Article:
Which Joe gave his name to ‘sloppy joes’? We look at five interesting sandwiches and their lexical origins.
Be ostentatiously in support of:‘he bangs the drum of the free market’
- ‘She said: ‘It is absolutely vital we have an assembly with political clout which can bang the drum for the region over transport.’’
- ‘While Hewitt bangs the drum for Edinburgh, he lives in Glasgow's west end.’
- ‘And I'll continue to beat the drum for those companies and agencies brave enough to push the proverbial envelope.’
- ‘Mr Baker added: ‘People do knock Bradford, there is a lot of doom- and gloom-mongering, but we are banging the drum for the city.’’
- ‘Now we have to got to beat the drum of English Heritage.’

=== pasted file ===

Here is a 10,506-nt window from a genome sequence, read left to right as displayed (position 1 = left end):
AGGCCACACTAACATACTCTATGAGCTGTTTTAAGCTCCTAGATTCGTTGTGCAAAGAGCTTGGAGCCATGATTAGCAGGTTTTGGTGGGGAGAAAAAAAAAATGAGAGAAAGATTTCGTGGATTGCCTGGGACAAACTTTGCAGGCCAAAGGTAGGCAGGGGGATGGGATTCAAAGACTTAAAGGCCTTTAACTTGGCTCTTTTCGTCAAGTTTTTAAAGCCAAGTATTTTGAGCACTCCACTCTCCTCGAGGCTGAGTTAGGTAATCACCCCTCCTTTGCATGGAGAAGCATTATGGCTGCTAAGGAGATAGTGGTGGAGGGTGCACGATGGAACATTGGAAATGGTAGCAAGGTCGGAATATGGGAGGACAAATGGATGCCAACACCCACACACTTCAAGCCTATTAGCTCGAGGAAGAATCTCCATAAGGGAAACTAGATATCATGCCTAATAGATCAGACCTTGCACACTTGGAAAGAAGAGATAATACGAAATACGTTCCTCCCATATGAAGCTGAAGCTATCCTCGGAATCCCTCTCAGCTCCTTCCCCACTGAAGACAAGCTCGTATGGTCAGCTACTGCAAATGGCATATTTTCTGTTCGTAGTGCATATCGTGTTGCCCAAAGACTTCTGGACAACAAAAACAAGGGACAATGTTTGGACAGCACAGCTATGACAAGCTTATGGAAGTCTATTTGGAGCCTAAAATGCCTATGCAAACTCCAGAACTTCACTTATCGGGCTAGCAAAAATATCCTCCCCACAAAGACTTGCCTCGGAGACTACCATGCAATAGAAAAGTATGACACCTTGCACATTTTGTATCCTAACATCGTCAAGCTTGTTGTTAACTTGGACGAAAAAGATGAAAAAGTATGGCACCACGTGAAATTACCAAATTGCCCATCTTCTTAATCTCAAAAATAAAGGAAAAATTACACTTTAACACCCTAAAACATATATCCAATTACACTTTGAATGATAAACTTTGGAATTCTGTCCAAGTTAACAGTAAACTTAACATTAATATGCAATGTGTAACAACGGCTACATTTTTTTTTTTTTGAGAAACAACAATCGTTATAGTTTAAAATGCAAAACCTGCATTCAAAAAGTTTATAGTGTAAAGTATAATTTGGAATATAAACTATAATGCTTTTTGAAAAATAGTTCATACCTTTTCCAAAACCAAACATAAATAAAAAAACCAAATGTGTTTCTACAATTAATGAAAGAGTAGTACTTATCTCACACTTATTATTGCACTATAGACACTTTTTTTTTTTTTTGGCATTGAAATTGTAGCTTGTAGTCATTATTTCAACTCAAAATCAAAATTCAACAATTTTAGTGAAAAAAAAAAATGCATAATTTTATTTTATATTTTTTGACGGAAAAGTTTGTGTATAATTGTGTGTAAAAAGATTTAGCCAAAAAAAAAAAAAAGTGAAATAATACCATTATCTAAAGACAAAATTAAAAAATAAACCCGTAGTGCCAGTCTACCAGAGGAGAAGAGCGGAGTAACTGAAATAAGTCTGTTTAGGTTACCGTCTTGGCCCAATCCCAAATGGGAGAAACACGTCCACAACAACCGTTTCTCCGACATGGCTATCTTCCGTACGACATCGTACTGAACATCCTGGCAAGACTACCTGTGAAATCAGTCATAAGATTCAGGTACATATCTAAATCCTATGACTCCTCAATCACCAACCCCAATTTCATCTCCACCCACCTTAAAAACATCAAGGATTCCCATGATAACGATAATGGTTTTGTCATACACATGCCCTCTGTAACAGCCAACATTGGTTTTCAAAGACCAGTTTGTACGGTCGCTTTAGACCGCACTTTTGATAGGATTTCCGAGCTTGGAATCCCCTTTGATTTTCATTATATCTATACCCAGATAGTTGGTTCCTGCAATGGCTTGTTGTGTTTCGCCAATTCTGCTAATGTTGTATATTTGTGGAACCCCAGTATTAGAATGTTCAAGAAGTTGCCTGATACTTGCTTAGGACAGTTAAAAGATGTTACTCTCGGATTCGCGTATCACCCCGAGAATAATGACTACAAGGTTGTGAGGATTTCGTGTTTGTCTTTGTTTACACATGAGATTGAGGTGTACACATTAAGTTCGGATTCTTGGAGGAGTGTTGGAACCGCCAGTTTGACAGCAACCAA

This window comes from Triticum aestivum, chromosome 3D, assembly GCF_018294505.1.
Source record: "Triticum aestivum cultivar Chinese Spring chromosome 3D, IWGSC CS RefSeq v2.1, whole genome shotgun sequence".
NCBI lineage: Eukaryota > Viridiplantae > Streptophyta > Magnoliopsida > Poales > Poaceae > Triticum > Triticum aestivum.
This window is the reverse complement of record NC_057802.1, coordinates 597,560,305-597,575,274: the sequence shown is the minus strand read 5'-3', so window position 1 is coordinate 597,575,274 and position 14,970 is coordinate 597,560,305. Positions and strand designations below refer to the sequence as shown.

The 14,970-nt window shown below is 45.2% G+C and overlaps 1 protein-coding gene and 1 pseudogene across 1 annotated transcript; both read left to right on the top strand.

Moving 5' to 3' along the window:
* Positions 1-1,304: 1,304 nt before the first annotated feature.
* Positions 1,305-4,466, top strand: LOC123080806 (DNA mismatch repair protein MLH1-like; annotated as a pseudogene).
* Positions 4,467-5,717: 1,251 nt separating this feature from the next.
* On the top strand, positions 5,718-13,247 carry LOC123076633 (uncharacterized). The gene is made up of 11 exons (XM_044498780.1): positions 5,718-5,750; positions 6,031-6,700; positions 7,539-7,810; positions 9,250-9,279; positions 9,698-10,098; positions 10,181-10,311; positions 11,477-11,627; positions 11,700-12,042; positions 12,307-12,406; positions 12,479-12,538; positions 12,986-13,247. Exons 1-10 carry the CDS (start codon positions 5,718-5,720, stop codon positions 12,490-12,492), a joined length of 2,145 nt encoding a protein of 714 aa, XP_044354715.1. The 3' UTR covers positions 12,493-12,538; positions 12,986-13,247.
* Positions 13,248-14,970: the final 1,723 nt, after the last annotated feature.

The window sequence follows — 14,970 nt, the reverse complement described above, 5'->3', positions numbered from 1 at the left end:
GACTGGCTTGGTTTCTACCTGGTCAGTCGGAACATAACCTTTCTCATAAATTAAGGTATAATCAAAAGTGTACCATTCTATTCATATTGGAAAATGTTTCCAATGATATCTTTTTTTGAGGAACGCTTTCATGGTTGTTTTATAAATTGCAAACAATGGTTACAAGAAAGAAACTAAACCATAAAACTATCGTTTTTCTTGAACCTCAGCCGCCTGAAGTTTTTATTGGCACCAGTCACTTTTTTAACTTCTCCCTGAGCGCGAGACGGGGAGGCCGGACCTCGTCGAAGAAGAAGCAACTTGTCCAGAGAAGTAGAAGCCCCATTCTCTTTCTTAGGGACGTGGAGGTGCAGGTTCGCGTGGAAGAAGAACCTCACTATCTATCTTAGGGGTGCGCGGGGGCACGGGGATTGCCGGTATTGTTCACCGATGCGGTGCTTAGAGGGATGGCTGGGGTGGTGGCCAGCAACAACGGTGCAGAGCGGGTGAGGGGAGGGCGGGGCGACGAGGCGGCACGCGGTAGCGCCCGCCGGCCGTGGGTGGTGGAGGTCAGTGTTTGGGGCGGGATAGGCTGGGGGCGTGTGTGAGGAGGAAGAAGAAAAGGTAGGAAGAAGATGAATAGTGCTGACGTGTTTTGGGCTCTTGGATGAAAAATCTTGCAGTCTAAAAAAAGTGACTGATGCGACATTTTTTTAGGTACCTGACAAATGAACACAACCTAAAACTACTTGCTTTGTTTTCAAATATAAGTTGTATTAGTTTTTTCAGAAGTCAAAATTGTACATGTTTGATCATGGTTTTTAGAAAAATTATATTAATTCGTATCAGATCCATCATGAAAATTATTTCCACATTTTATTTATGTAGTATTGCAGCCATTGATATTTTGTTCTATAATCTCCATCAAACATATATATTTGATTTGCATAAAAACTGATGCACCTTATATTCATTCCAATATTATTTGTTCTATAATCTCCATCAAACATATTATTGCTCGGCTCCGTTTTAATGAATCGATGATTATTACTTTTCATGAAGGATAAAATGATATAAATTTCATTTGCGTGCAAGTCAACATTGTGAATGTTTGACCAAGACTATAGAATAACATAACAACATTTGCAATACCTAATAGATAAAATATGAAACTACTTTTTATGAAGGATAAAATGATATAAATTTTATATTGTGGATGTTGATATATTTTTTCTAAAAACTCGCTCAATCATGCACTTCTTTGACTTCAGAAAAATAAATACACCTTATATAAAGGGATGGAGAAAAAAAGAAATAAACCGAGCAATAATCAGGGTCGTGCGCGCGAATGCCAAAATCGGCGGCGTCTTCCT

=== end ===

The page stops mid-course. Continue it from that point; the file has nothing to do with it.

- ‘Eyre certainly suffers his share of trials, however, and is often exhausted by the constant pressure of banging the drum for subsidised theatre.’
- ‘What we have here, not unexpectedly, is a publisher banging the drum for his book.’
- ‘Tom Wilson will keep banging the drum for Prestwick regardless of what happens this week.’
- ‘They should be… balancing their coverage, not banging the drum for one side or the other.’
- ‘Deputy chair of Scottish Enterprise, he bangs the drum for business formation, pushing resources into the best growth prospects.’
We take a look at several popular, though confusing, punctuation marks.
From Afghanistan to Zimbabwe, discover surprising and intriguing language facts from around the globe.
The definitions of ‘buddy’ and ‘bro’ in the OED have recently been revised. We explore their history and increase in popularity.